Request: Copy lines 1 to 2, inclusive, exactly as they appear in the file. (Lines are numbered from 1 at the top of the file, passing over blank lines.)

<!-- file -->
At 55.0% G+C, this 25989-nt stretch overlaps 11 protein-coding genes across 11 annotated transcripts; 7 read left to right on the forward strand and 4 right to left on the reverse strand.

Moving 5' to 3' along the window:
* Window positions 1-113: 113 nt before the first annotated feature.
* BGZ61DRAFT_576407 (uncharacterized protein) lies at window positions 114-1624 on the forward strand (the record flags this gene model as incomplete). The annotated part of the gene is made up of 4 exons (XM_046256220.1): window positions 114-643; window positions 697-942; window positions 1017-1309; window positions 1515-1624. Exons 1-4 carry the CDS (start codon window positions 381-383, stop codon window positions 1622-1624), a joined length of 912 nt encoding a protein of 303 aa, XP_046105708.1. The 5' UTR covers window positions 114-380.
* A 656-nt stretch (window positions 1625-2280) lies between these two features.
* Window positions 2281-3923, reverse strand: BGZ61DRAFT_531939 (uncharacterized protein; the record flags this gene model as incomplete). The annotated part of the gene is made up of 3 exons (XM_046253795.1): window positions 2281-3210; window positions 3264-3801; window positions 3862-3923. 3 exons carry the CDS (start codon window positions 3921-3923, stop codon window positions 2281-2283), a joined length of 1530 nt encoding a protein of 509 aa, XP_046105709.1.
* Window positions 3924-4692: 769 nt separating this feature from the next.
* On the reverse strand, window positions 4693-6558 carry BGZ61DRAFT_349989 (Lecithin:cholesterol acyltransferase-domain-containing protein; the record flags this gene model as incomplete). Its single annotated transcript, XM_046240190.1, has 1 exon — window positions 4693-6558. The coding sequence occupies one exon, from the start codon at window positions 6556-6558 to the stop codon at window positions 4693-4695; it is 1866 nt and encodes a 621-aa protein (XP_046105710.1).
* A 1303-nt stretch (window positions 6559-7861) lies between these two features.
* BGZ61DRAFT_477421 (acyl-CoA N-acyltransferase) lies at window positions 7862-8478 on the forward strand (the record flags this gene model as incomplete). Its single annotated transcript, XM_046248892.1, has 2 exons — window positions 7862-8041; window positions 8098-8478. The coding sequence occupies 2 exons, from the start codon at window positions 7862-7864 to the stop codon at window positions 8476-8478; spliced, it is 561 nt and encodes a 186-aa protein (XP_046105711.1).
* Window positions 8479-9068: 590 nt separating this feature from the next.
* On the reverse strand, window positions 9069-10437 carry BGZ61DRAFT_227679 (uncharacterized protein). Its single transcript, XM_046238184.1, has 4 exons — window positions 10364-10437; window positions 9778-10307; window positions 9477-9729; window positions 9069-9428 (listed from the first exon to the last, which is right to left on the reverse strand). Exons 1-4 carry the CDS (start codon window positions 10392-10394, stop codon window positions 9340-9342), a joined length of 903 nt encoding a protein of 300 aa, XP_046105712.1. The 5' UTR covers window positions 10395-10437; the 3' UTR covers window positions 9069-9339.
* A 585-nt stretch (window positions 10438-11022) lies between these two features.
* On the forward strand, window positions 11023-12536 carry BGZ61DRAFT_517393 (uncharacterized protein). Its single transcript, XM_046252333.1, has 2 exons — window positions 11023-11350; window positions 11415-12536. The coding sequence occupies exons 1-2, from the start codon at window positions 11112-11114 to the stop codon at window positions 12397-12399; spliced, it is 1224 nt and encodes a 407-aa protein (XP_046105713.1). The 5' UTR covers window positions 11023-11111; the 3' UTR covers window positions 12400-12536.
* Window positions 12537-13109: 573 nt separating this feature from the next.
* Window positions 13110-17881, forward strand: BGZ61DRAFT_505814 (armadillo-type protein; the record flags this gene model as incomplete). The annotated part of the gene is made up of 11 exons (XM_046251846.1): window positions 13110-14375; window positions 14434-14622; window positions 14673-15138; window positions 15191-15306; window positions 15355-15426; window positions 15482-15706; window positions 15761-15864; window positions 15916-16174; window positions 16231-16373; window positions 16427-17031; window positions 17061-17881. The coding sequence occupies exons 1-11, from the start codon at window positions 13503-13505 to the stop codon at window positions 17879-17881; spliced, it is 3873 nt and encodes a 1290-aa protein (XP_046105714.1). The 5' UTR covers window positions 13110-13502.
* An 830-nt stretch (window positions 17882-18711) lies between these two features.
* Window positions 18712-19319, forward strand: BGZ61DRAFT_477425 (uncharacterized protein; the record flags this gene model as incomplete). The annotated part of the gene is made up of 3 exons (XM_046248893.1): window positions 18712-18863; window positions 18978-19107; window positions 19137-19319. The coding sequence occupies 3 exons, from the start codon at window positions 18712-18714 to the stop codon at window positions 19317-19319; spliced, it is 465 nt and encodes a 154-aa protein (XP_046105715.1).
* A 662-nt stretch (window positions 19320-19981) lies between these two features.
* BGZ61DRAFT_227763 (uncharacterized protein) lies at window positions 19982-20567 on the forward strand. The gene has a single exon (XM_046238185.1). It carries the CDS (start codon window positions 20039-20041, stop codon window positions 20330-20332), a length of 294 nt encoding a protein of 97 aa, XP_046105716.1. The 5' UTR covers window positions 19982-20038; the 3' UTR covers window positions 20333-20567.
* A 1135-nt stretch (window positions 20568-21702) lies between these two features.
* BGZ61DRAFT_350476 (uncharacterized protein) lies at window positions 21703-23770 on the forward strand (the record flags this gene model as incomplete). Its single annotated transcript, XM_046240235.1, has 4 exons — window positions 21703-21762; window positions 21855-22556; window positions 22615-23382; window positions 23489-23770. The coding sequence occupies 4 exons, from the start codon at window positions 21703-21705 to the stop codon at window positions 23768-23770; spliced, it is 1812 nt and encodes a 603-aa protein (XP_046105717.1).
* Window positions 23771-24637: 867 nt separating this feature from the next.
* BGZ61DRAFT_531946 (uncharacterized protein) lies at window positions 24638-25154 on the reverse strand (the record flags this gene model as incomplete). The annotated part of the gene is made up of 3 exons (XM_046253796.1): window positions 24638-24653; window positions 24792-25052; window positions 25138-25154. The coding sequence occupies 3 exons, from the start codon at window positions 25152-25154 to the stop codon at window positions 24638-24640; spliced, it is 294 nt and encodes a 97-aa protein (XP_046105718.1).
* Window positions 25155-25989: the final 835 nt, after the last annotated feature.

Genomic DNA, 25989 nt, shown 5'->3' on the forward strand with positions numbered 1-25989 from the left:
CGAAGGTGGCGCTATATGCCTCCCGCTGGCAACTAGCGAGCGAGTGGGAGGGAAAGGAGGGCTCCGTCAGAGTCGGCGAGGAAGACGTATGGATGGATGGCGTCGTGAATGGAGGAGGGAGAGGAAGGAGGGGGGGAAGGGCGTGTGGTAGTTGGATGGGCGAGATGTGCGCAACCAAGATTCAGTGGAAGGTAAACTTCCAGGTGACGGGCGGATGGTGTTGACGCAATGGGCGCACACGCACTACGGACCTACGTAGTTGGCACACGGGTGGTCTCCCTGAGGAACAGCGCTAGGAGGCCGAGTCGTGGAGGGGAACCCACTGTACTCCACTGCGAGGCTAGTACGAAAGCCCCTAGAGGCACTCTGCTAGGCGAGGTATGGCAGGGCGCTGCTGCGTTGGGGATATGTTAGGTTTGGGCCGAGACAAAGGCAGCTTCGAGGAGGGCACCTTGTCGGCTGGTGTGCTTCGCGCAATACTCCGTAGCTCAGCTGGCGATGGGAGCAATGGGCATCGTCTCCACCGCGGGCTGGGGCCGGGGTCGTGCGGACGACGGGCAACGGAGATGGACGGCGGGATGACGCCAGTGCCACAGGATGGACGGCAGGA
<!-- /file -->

At 55.0% G+C, this 25989-nt stretch overlaps 11 protein-coding genes across 11 annotated transcripts; 7 read left to right on the forward strand and 4 right to left on the reverse strand.

Moving 5' to 3' along the window: